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Travel Guide 2   >   Europe   >   Sweden   >   Recipes


Swedish Recipes

Many Swedish recipes are based around fish and seafood, especially herring, which is unsurprising given the country's long coastline and maritime tradition. Crayfish are also popular in Sweden, and are especially eaten in August, when the Swedes hold crayfish parties known as "kräftskivor".

Swedish crayfish party (kräftskiva)

On the other hand, Swedish recipes often contain relatively few vegetables - because historically there was limited choice of vegetables available during the long winters. That said, Swedish dishes do make use of potato, rutabaga (known in the United Kindom as "swede"), turnip, and cabbage preserved as sauerkraut. Additionally, a jam made from lingonberry, which is a small flowering plant that grows wild in Scandinavia, is a popular condiment with many dishes.

It probably would be fair to say that although some herbs are used in cooking, most Swedish traditional dishes are fairly plain, and the Swedes do not make use of spices to anything like the extent of some other countries. However, that does not mean that Swedish food is not tasty or satisfying.

Some of the most popular Swedish dishes include:
  • Knäckebröd - Knäckebröd is a crispy cracker-like bread made using rye. For breakfast (Swedish: frukost), the Swedes often eat in the form of open sandwiches, which are topped with topped with cold cuts, hard cheese, messmör (cheese spread) or even caviar.


  • Smörgåsbord - Smörgåsbord is not so much a meal, as a style of eating. Many small dishes are prepared and laid out in a buffet to which guests and family members can help themselves. Smörgåsbord is especially popular during holiday periods, and is known at Christmas as "Julbord".

  • Ärtsoppa - Pea soup.

  • Gravad lax - A popular appetizer, gravad lax is cured salmon with vinegar, salt, sugar and dill. It is normally eaten with a dill and mustard sace, and served with bread or potatoes.

  • Inlagd sill - Pickled herring.

  • Surströmming - Fermented Baltic herring in brine.

  • Lutfisk - This is a very unusual dish made using stockfish (air-dried white fish). The fish - usually cod, but sometimes ling - is prepared using a multi-step process involving soaking in water, the in a mix of water soda lye (a caustic soda solution), and finally in water again. As a result the fish swells up and attains a jelly-like consistency. The fish is then cooked (usually by steaming), and served, most often with a white sauce containing pepper and other spices.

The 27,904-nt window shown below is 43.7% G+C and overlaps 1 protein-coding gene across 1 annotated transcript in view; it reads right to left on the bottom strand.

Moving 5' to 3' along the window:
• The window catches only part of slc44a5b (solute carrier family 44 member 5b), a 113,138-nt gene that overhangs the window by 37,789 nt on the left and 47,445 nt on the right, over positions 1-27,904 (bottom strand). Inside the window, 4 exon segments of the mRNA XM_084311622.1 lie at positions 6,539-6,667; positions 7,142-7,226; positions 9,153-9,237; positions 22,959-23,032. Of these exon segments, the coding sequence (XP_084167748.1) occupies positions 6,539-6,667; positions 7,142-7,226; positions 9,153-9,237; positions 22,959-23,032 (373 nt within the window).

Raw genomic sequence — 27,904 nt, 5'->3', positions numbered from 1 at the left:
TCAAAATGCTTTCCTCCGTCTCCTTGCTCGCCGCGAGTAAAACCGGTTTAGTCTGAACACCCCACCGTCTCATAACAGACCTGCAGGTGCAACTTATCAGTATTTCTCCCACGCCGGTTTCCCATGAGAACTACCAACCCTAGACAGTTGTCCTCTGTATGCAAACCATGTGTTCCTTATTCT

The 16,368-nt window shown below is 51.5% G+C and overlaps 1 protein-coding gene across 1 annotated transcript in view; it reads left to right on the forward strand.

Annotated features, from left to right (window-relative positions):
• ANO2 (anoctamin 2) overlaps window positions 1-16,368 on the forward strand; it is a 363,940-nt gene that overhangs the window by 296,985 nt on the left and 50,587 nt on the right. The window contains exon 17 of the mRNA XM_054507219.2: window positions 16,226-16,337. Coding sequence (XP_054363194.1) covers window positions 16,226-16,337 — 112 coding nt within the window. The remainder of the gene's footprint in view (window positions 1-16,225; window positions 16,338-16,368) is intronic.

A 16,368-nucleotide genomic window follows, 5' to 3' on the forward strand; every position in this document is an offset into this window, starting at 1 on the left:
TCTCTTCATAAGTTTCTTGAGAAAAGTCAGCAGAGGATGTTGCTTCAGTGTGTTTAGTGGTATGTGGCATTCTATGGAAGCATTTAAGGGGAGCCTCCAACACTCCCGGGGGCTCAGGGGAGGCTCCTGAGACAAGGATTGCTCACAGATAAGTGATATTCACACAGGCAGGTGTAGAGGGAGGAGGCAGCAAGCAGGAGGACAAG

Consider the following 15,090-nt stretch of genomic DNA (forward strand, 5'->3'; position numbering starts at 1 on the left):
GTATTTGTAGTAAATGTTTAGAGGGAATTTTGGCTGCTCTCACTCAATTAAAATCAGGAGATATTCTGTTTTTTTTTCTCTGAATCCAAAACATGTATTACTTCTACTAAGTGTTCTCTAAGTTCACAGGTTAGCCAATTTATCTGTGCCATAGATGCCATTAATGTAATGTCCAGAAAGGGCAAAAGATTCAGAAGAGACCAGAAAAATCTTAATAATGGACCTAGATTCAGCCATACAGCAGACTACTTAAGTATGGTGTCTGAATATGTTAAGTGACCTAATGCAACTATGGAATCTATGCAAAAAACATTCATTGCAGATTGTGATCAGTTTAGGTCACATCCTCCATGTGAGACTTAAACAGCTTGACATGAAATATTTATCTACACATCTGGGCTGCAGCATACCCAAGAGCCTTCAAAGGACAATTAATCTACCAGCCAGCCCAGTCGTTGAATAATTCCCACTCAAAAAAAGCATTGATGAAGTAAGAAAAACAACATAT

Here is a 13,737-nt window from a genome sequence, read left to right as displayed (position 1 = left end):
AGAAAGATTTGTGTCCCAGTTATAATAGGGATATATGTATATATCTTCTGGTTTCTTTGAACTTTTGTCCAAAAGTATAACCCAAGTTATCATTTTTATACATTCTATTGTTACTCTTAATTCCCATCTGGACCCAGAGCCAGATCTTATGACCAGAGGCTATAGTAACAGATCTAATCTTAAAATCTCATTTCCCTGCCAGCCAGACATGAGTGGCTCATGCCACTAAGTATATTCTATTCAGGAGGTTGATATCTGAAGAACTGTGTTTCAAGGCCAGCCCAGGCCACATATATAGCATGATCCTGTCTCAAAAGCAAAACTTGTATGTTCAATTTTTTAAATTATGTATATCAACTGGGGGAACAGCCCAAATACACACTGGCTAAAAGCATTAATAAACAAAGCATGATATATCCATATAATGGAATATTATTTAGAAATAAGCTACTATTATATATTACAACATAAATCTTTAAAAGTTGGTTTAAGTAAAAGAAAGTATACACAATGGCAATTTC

Lutfisk (on the left) with various accompaniments

  • Blodpudding - This is a blood sausage (like the British "black pudding").

  • Kåldolmar - Kåldolmar are cabbage rolls filled with rice and pork. They are served with boiled potatoes and gravy, and lingonberry jam.

  • Janssons frestelse - This dish is potato, onion, and cream with with pickled sprat (Swedish: ansjovis), oven-baked. Because of the Swedish word "ansjovis", many people think this dish includes anchovies - it does not - anchovies are known in Sweden as "sardeller".

  • Köttbullar - Köttbullar is meatballs made from ground (minced) meat (usually beef, but sometimes beef and pork mixed), with breadcrumbs, chopped onions, seasoning ans spices. The meatballs are traditionally served with boiled potatoes and gravy, and usually with picked cucumber and lingonberry jam as well.
  • Kroppkaka - Potato dumplings, filled with pork and onions, and normally served with butter or cream, and lingonberry jam.

  • Pyttipanna - Potatoes, onions, and sausage or ham, chopped and then fried together in a pan.

  • Raggmunk - Pancakes made from potatoes.

  • Köttsoppa - This is a meat (beef normally but sometimes reindeer or elk), and root vegetable soup. It is often eaten with plain simple dumplings (Swedish: Klimp) made from wheat flour, milk and egg.
  • Smörgåstårta - This is a savory "cake" made out of layers of buttered bread with creamy fillings (egg and mayonnaise usually) between the layers, and topped as well. Many different fillings and toppings may be used, but common ones include caviar, liver paté, olives, prawns and smoked salmon. The dish is served cold, and cut into slices before eating.

  • Ostkaka - This is a cheesecake, but not like American/British cheesecakes. It is prepared by baking a cake made from milk curd (or nowadays cottage cheese). Normally ostaka is served with jam and whipped cream, or fruit and ice cream.


  • Saltlakrits - Salty liquorice.

  • Kanelbulle - Cinnamon Roll.


  • Spettekaka - This dessert from southern Sweden is made using eggs, potato flour and sugar. The mixture is put on a skewer and cooked over an open fire until it becomes very dry and crispy (after cooking precautions are taken to retain this dryness). The cakes can be very small or even several feet (over a meter) in length - the large cakes needing to be cut with a hacksaw as they shatter if you attempt to cut them with a knife. Spettekaka is normally served with vanilla ice cream, dark roast coffee and port wine.

  • Knäck - Knäck is a traditional Swedish sticky toffee which is eaten at Christmas.
Here are some recipe books and cookbooks for Swedish food:

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